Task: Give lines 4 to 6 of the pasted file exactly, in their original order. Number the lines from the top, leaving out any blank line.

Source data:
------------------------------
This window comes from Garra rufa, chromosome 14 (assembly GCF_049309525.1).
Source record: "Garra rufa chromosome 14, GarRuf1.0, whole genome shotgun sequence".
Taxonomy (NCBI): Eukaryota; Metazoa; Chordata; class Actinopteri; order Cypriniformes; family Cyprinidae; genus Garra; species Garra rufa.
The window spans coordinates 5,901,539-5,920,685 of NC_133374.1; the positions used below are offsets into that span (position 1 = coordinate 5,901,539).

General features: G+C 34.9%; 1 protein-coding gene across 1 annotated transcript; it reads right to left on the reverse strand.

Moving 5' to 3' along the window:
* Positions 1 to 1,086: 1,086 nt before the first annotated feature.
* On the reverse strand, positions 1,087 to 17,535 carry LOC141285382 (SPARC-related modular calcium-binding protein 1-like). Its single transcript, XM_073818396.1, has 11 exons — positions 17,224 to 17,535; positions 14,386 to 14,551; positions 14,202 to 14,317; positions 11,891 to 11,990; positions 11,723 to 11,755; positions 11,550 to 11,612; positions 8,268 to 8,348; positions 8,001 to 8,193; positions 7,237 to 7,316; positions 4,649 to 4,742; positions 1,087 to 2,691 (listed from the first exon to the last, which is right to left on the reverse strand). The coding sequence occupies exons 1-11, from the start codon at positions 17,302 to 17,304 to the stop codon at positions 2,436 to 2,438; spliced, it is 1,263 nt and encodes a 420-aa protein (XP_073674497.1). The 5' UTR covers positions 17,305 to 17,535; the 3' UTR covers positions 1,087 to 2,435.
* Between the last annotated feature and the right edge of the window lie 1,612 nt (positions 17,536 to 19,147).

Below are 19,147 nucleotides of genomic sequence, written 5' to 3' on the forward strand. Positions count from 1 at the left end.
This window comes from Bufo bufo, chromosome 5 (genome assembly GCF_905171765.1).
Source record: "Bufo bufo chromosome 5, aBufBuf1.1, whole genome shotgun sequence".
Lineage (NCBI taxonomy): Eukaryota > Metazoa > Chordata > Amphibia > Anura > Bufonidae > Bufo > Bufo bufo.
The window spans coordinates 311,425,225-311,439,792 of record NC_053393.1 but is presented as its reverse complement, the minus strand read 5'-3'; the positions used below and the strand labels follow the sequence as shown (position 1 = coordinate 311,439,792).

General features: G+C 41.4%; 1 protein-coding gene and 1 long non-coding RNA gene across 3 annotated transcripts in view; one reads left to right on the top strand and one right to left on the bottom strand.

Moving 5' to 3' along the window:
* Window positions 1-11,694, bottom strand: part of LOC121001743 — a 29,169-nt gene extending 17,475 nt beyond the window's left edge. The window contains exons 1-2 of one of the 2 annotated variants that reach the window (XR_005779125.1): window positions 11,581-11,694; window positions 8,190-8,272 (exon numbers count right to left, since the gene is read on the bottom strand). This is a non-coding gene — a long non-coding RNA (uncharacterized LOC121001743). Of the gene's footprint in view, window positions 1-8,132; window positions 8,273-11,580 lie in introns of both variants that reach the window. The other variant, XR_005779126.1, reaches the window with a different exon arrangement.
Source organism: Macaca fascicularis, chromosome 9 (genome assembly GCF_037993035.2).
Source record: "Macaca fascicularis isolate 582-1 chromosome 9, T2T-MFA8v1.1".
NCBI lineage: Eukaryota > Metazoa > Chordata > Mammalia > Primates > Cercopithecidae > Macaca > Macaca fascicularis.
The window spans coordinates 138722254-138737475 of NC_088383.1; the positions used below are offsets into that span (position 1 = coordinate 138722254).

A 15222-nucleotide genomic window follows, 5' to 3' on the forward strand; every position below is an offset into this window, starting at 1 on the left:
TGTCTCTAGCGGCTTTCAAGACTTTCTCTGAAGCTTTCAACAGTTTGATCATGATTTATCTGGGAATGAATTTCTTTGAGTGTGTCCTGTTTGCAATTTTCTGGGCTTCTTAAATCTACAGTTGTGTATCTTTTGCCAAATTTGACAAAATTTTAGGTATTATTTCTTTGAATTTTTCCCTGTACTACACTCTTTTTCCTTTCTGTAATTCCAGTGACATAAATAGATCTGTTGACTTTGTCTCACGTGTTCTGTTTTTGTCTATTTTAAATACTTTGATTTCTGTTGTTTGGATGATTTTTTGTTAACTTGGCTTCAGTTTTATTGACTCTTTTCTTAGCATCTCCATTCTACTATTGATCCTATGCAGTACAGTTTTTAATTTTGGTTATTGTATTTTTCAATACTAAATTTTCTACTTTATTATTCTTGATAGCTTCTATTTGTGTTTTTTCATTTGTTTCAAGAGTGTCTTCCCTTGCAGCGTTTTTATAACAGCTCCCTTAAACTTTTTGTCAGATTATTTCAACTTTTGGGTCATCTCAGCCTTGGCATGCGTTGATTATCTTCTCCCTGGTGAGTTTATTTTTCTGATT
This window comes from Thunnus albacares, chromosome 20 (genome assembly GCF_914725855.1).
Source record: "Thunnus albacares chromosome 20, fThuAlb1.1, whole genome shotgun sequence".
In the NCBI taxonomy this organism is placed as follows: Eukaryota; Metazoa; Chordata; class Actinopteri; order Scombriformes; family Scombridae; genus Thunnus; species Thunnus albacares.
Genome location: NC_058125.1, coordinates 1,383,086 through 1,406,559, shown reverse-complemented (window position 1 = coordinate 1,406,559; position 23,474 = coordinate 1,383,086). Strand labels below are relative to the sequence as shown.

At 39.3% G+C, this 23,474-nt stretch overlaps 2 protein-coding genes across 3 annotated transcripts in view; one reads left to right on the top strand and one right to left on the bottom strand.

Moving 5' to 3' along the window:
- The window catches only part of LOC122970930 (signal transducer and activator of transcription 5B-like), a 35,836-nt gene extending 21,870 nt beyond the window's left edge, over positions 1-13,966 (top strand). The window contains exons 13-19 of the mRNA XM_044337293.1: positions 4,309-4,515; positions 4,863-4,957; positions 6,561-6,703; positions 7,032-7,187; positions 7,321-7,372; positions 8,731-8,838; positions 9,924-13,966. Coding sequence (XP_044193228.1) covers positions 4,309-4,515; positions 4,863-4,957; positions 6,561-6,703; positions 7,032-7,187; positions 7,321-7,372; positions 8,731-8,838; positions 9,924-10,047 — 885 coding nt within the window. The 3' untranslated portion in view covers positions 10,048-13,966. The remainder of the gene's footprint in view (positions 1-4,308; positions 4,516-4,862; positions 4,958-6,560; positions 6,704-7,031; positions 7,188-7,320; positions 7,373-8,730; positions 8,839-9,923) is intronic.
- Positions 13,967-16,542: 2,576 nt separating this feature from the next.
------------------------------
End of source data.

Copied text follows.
The window spans coordinates 5,901,539-5,920,685 of NC_133374.1; the positions used below are offsets into that span (position 1 = coordinate 5,901,539).

General features: G+C 34.9%; 1 protein-coding gene across 1 annotated transcript; it reads right to left on the reverse strand.

Moving 5' to 3' along the window: